University of Illinois at Chicago. "Lithium For Pediatric Bipolar Disorder?." ScienceDaily. ScienceDaily, 19 July 2007. <www.sciencedaily.com/releases/2007/07/070718001554.htm>.
University of Illinois at Chicago. (2007, July 19). Lithium For Pediatric Bipolar Disorder?. ScienceDaily. Retrieved February 27, 2015 from www.sciencedaily.com/releases/2007/07/070718001554.htm
University of Illinois at Chicago. "Lithium For Pediatric Bipolar Disorder?." ScienceDaily. www.sciencedaily.com/releases/2007/07/070718001554.htm (accessed February 27, 2015).

Share This


More From ScienceDaily



More Mind & Brain News

Friday, February 27, 2015

Featured Research

from universities, journals, and other organizations


Featured Videos

from AP, Reuters, AFP, and other news services

The Best Foods to Battle Stress

The Best Foods to Battle Stress

Buzz60 (Feb. 26, 2015) If you&apos;re dealing with anxiety, there are a few foods that can help. Krystin Goodwin (@krystingoodwin) has the best foods to tame stress. Video provided by Buzz60
Powered by NewsLook.com
Sleeping Too Much Or Too Little Might Increase Stroke Risk

Sleeping Too Much Or Too Little Might Increase Stroke Risk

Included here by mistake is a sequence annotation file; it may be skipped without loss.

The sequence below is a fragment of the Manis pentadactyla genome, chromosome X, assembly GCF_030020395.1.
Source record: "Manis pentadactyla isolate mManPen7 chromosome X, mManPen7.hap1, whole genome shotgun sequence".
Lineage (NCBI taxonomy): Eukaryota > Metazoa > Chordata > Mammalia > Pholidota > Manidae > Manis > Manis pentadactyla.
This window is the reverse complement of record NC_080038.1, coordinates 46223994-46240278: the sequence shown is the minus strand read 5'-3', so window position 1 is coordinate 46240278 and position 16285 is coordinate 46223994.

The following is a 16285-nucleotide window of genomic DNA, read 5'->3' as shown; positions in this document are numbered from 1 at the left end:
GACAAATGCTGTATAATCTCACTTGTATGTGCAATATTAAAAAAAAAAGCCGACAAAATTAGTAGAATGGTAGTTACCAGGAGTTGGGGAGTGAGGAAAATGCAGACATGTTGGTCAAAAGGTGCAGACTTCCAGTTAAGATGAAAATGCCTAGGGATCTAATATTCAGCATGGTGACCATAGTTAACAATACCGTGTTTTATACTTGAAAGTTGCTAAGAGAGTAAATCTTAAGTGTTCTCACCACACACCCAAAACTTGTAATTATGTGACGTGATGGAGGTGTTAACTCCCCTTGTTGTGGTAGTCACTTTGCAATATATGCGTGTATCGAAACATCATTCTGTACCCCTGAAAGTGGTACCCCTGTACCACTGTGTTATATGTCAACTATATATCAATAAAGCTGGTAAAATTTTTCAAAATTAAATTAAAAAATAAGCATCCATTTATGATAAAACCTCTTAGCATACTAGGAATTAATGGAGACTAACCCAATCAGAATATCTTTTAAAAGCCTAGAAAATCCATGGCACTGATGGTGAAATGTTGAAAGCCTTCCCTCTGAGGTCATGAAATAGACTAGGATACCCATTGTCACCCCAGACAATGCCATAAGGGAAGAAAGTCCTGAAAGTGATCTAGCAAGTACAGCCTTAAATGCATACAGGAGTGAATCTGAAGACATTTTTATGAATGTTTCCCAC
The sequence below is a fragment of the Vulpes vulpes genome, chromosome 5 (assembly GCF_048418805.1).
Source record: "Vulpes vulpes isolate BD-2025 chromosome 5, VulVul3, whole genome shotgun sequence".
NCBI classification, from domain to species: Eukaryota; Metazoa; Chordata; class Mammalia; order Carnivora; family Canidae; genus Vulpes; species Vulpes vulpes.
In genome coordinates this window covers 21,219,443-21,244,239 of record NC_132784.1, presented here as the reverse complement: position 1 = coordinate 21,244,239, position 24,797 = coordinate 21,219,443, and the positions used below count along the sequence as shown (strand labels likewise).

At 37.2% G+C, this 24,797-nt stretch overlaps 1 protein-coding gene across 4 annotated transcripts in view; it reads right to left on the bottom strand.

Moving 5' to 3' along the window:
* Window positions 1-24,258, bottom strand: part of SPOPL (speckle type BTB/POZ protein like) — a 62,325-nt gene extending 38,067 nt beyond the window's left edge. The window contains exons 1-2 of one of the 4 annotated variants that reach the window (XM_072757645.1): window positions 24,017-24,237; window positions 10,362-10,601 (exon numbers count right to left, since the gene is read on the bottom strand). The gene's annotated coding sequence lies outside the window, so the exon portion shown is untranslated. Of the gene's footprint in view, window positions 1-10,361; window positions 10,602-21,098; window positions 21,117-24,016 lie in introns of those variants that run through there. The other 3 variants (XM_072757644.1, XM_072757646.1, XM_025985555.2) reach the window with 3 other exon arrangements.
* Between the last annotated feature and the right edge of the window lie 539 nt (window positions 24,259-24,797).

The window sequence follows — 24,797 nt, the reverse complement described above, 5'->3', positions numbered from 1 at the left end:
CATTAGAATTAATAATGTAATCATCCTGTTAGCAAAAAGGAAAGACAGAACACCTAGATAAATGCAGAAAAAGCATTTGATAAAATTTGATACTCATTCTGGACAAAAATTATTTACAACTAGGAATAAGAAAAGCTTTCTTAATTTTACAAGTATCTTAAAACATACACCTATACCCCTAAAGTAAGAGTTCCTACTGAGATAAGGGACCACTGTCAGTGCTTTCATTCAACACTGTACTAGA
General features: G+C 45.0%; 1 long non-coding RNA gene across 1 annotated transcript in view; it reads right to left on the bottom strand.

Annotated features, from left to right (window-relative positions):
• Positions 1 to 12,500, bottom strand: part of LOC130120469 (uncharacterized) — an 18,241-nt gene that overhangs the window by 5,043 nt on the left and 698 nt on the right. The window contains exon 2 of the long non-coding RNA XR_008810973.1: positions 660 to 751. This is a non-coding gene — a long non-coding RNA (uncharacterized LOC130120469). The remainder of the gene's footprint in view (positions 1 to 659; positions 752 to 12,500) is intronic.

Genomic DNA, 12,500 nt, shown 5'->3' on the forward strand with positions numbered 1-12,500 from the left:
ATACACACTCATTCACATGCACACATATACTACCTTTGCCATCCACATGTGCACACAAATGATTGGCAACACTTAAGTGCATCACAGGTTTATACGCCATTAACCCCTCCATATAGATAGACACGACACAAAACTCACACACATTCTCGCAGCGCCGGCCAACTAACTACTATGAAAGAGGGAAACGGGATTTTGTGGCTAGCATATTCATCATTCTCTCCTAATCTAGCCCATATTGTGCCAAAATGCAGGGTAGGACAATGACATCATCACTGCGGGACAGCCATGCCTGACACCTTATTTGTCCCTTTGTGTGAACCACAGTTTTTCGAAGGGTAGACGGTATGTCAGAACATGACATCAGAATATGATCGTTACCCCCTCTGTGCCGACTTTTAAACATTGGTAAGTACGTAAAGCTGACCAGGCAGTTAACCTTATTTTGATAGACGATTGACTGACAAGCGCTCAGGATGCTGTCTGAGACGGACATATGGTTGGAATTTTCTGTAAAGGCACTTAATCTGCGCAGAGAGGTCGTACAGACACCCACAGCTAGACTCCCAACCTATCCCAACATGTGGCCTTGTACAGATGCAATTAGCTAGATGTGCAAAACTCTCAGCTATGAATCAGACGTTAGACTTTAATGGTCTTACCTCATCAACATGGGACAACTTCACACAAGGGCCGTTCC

Newsy (Feb. 26, 2015) People who sleep more than eight hours per night are 45 percent more likely to have a stroke, according to a University of Cambridge study. Video provided by Newsy
Powered by NewsLook.com
Mayor Says District of Columbia to Go Ahead With Pot Legalization

Mayor Says District of Columbia to Go Ahead With Pot Legalization

Reuters - News Video Online (Feb. 25, 2015) Washington&apos;s mayor says the District of Columbia will move forward with marijuana legalization, despite pushback from Congress. Rough Cut (no reporter narration). Video provided by Reuters
Powered by NewsLook.com
Marijuana Nowhere Near As Deadly As Alcohol: Study

Marijuana Nowhere Near As Deadly As Alcohol: Study

Newsy (Feb. 25, 2015) A new study says marijuana is about 114 times less deadly than alcohol. Video provided by Newsy
Powered by NewsLook.com

Search ScienceDaily

Number of stories in archives: 140,361

Find with keyword(s):
Enter a keyword or phrase to search ScienceDaily for related topics and research stories.

Save/Print:
Share:

Breaking News:

Strange & Offbeat Stories


Health & Medicine

Mind & Brain

Living & Well

In Other News

... from NewsDaily.com

Science News

Health News

Environment News

Technology News



Save/Print:
Share:

Free Subscriptions


Get the latest science news with ScienceDaily's free email newsletters, updated daily and weekly. Or view hourly updated newsfeeds in your RSS reader:

Get Social & Mobile


Keep up to date with the latest news from ScienceDaily via social networks and mobile apps:

Have Feedback?


Tell us what you think of ScienceDaily -- we welcome both positive and negative comments. Have any problems using the site? Questions?
Mobile: iPhone Android Web
Follow: Facebook Twitter Google+
Subscribe: RSS Feeds Email Newsletters
Latest Headlines Health & Medicine Mind & Brain Space & Time Matter & Energy Computers & Math Plants & Animals Earth & Climate Fossils & Ruins